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Showing posts from tagged with: Remedial masseuse

Novel ways you can boost your immune system this winter

21.05.18

Smile: you are less likely to catch a cold if you are happy and relaxedLet it go: anger creates a stress response that affects your hormones, neurotransmitters and gut flora (where 80% of your immune cells live)

Walk in the park, bush or beach: spending time in a green space boosts immunity by switching on the para sympathetic nervous system (rest and repair state)

Sleep

Yoga or Pilates: bending and twisting is a natural immunity booster

Socialise

Bounce: get on the trampoline or rebounded to flush the lymphatic system

Massage: even a self massage 5 minutes per day prior

Breathe: slowly and gently. Your breathing should be silent and invisible.

Spend some time in the sunshine

Move: don’t sit for more than 1-2 hours at a time

Remedial massage and its effects on Hormonal/Endocrine health

18.04.18

Remedial massage and its effects on Hormonal/Endocrine health

  Many people can comprehend the benefit remedial massage has on muscular, circulatory, lymphatic and fascial (connective tissue) systems of the body, but not everyone realises the advantages massage has on the endocrine system – which is the hormonal system of the body. Researchers have established a direct link between positive touch and a healthy functioning endocrine system.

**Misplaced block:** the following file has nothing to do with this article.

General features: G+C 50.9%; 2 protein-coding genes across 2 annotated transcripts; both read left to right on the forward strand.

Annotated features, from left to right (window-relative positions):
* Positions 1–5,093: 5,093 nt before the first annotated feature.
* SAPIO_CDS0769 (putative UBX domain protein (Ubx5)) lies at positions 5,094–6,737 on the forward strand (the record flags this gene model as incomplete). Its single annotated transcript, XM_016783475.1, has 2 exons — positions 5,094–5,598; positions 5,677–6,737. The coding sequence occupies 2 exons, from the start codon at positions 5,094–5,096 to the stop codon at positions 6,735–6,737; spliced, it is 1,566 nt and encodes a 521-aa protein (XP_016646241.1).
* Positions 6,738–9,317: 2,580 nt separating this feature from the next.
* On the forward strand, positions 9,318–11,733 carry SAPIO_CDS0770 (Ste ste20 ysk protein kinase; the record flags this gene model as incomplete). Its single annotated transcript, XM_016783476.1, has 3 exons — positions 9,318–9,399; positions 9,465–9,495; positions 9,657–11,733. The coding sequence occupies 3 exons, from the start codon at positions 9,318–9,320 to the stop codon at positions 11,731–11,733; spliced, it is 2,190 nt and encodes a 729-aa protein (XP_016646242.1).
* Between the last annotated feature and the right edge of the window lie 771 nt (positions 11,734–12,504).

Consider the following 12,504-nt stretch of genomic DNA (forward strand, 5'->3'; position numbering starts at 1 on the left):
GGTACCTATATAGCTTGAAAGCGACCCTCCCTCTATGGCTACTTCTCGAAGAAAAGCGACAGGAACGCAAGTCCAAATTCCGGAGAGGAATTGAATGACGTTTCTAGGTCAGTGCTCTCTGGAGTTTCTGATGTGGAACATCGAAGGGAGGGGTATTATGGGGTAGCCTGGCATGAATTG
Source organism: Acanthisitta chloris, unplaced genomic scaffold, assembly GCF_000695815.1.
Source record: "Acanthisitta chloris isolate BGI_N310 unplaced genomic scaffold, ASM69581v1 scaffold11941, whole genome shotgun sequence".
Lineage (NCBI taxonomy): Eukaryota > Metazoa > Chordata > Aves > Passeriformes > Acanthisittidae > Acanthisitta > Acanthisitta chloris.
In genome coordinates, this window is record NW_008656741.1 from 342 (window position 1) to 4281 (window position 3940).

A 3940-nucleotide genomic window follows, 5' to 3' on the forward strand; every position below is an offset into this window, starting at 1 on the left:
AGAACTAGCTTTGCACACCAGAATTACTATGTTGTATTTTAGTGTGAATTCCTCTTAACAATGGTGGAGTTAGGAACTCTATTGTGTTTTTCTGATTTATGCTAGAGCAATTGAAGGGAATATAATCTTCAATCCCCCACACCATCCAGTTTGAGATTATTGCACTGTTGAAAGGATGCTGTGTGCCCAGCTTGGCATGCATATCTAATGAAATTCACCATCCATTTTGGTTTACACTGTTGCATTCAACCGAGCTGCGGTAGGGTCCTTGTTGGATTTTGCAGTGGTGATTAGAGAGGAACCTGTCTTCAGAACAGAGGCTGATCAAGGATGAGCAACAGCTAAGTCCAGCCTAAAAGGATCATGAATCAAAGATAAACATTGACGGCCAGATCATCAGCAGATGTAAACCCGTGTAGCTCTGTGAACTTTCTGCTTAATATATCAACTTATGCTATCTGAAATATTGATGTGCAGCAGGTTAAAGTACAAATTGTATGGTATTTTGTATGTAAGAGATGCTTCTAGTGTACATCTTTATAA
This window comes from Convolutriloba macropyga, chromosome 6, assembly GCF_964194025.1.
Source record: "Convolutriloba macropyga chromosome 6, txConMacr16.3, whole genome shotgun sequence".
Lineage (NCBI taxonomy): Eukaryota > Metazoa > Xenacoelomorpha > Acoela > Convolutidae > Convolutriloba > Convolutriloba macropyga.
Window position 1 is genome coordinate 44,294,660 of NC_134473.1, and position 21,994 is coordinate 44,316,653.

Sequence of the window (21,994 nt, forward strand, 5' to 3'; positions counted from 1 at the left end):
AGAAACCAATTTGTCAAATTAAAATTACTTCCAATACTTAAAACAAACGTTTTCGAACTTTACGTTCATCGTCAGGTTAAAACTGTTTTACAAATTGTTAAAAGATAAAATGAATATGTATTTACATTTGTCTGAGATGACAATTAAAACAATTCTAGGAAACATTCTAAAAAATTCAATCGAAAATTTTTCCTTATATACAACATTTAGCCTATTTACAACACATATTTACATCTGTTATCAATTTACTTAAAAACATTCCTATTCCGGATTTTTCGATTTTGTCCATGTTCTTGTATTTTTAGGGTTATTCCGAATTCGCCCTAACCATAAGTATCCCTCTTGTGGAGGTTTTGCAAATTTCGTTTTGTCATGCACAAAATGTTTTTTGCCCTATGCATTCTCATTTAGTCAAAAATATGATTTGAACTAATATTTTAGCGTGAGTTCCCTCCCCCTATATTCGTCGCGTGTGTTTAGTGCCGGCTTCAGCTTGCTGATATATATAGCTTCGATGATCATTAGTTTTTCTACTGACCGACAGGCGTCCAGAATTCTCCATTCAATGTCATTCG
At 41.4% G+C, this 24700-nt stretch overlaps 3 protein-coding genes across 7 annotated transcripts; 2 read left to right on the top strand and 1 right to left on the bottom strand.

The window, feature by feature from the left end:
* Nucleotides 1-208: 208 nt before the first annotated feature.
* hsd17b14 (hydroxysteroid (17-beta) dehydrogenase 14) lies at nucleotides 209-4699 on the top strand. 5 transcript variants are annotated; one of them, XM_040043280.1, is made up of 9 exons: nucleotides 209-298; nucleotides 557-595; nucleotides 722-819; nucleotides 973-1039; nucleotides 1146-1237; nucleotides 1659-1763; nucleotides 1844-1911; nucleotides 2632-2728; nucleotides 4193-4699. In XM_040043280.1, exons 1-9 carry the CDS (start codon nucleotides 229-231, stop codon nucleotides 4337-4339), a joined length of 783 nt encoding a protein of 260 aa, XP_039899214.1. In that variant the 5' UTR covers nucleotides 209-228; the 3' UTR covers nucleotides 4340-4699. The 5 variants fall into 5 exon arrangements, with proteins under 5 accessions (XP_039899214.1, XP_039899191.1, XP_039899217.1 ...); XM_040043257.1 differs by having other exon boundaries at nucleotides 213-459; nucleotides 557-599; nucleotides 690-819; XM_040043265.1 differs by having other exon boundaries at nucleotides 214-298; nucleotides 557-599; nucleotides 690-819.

Adrenaline:

Massage therapy can have a positive affect on the hormone regulation of adrenaline. Massage encourages the correct amount of adrenaline to be secreted at the correct time.  Adrenaline prompts alertness and the immediate flight or fight response which is vital for our health and safety. However people today hardly experience the same extreme physical threats of early human species. Today most people produce adrenaline in response to stress at home and work. However this is a problem as stress can continue over long periods of time, causing the person to remain in an adrenaline state of high alert. This causes too much adrenaline stored in the body, which isn’t healthy and can cause premature aging, risks of heart attacks, and conditions like attention deficit disorder. Adrenaline regulation through massage is great for people who are stressed, have trouble sleeping, have mental health issues or high blood pressure.  

Dopamine:

Massage therapy can elevate dopamine levels within the body. Dopamine is a hormone that supports fine motor activities; it encourages inspiration, excitement, feelings of joy and the brains reward and pleasure centres. An elevation of dopamine is really good for people who are quickly distracted, have poor focus and feel a lack of enthusiasm.  

Serotonin:

Positive touch like massage increases the availability of serotonin. Serotonin is a hormone that helps regulate your emotions, and boost your mood. It assists with irritability and supports with food cravings. Increased serotonin is good for people who suffer from depression, mood swings, cravings or have trouble sleeping.  

Oxytocin: